The latest episode of Vice Versus, an original weekly urban culture series on London’s Babelgum Metropolis channel, takes a look at an emerging club scene in London catering to those with hearing difficulties. Known as Deaf Raves, these so-called hard-of-hearing parties are organized by deaf people for deaf people and include a wide range of music styles such as, reggae, R&B, house, and drum and bass.

The music is turned up loudly enough where partygoers can feel the strong vibrations through their bodies from the bass.

According to the program, London was lacking social events for deaf people–such as parties or discos, which sparked the idea by Troi "Chinaman" Lee to create a club experience for them. The first Deaf Rave, which initially drew in 300 international deaf people from Poland, America, Japan, Sweden, and Italy, has turned into a global phenomenon, with raves popping up in England and spreading through Europe. These Deaf Raves include high-energy MC’s and DJ’s, which further add to the joyous atmosphere.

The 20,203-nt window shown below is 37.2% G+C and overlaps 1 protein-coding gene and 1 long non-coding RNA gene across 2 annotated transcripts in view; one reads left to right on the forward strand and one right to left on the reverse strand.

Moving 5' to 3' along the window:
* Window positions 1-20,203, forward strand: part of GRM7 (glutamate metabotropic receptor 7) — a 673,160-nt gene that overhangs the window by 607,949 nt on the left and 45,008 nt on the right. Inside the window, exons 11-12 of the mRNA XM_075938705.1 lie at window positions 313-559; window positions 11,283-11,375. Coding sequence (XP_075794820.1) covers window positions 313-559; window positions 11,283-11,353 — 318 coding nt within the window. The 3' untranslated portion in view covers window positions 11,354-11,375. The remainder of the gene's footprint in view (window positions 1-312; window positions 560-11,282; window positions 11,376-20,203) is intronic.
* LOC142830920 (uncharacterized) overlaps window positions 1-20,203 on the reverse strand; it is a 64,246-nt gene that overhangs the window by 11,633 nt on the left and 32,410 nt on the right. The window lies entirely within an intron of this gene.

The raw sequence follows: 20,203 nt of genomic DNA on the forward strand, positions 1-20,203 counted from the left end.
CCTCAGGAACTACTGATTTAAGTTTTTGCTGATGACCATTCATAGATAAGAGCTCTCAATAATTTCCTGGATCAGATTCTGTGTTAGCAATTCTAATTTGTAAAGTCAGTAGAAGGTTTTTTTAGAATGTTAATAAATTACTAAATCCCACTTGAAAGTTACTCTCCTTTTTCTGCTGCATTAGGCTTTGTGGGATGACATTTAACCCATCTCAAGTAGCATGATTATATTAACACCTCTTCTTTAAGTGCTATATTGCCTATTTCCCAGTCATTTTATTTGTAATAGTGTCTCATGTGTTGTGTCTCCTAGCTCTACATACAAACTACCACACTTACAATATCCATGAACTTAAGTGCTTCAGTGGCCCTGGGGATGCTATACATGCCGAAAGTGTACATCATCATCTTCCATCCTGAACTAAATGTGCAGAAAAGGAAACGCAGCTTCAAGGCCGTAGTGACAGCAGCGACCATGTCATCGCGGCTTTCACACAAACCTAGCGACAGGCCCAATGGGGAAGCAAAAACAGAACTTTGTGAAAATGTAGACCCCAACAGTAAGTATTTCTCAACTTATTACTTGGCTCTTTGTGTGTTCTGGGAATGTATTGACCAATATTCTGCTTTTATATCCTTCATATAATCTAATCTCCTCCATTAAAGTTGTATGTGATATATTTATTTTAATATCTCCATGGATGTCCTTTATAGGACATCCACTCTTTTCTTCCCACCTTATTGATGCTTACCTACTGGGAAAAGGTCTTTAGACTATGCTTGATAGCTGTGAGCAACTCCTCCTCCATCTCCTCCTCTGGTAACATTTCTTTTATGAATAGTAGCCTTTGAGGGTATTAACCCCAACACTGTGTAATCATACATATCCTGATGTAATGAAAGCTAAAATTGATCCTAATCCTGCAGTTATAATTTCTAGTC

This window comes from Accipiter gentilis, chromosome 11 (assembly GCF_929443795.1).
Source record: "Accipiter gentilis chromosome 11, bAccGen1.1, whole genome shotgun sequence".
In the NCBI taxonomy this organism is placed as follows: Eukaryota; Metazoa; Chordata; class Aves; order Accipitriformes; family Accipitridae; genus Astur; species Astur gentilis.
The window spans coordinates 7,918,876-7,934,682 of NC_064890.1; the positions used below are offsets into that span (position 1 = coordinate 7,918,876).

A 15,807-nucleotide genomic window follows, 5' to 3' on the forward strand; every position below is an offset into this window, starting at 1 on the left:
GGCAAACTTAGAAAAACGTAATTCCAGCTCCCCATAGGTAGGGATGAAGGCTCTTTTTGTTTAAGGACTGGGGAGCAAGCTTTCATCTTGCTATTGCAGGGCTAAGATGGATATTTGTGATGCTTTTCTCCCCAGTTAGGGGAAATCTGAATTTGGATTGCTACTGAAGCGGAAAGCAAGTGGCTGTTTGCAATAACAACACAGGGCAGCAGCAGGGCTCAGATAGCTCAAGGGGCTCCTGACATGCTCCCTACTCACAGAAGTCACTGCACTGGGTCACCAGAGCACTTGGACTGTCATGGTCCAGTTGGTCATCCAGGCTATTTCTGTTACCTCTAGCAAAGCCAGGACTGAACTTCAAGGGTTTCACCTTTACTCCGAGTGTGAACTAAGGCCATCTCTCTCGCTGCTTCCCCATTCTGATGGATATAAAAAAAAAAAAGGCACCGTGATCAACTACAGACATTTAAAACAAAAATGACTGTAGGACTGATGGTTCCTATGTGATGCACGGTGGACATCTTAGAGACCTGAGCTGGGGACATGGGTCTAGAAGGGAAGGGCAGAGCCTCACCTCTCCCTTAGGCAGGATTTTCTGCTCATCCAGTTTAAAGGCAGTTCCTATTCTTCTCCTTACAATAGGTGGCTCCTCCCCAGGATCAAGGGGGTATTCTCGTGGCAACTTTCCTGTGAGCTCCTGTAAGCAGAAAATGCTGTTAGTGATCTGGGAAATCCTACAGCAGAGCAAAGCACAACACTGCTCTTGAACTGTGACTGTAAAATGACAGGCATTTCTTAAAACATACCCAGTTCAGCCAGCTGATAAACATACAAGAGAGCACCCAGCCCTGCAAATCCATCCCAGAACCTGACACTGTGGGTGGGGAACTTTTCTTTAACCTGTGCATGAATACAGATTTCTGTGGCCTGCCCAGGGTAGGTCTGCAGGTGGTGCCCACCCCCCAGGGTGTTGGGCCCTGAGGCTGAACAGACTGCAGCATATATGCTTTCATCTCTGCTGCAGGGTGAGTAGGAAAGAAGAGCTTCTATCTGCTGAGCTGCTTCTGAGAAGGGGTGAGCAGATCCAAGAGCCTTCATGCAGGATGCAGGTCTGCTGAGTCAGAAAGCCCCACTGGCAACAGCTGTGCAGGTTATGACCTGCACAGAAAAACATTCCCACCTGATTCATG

Every Tuesday, Vice Versus takes Babelgum viewers to another of the world’s major cities to unearth underground scenes and cultures. Vice Versus is the first VICE production for Metropolis, the Babelgum video channel dedicated to urban culture, art, design, and fashion.

[Source: Vice Versus]